I wasn't quite sure where that had come from. He wasn't either, and he kind of snapped out of whatever he was in and gave me this rather amused look. "Since when've you been able to cook?"

"I've always been able to cook." You take the frozen thing out of the box, pull the plastic over the potatoes back, slice the plastic over the main entree, stick it in the microwave and heat it up for a few minutes. Either that or you pick up the phone, hit the second number on the speed dial, and order a large with everything and extra cheese. What's so hard about that?

"You've never cooked a day in your life," he scoffed. He scoffed at me! I would take that from Donna, but not from-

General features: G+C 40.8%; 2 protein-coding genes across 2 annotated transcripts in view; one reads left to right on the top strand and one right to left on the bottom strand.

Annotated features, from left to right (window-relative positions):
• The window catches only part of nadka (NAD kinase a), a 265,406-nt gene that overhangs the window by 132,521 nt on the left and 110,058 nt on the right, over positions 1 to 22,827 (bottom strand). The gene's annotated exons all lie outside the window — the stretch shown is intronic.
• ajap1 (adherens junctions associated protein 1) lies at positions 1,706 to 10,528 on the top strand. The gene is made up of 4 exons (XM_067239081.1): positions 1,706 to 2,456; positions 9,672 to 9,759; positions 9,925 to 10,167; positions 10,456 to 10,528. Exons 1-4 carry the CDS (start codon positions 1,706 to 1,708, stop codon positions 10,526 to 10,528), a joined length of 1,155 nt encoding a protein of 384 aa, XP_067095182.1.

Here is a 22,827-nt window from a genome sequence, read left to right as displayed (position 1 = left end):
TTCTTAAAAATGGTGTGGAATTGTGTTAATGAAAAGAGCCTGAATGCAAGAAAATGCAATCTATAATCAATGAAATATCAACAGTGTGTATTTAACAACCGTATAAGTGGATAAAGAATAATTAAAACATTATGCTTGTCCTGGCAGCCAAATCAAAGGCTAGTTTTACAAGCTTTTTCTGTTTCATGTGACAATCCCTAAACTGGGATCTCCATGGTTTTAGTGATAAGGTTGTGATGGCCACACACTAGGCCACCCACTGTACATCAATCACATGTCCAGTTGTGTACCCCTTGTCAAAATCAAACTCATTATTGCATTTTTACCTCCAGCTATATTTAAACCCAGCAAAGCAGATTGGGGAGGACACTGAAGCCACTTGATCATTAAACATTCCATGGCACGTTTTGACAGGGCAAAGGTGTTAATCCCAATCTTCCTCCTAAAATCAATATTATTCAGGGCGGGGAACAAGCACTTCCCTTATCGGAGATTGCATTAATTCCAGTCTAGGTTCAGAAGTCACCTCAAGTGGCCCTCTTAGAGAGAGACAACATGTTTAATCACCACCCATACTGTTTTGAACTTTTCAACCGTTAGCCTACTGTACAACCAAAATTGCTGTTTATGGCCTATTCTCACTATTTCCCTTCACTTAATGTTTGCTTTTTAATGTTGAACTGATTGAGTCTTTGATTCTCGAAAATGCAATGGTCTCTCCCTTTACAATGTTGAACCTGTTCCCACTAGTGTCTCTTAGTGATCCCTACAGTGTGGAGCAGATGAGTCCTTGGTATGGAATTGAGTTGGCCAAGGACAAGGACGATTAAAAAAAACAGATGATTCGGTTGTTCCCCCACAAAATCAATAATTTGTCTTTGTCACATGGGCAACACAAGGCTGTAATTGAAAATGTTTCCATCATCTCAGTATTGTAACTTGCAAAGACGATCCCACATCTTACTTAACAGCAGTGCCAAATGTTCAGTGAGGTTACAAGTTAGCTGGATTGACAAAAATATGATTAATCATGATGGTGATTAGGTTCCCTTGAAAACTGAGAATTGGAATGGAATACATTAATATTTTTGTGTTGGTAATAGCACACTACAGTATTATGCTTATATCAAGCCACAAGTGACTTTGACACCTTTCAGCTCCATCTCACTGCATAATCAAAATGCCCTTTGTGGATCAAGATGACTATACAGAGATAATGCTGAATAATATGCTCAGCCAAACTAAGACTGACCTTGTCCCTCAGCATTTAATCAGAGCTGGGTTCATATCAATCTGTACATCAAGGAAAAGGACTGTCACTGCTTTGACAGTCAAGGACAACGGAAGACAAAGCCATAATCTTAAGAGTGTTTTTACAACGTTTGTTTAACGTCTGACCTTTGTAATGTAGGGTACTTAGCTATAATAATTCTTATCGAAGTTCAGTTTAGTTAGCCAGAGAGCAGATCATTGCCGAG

Okay, I'd take that from him, too. Especially when I was coming up with a plan that was based on me taking scoffing from him. "Then come home with me tonight and teach me," I baited.

He saw the bait. He knew I was baiting him. And yet, he nodded and said, "Sure."

I smiled, and said, "In an hour?"

He nodded, and I left. Three things made me happy here. One, I'd get Leo out of the office, which means I'd get him to relax somewhat. Two, it'd almost be like a date – our first somewhat couple-y thing outside the office, even though we can't really do *real* couple-y things like go out together. Yeah, okay, we might be able to pull off "working dinners" a couple times, but after a little while, people might start picking up on things like that. See, political relationships only work if you're a guy going out with a girl, not a guy going out with a guy. Leo and I would never have a "normal" relationship – so having dinner at home would be as couple- y as we could ever get. So, one: I'd get Leo out of the office. Two: we'd do something couple-y.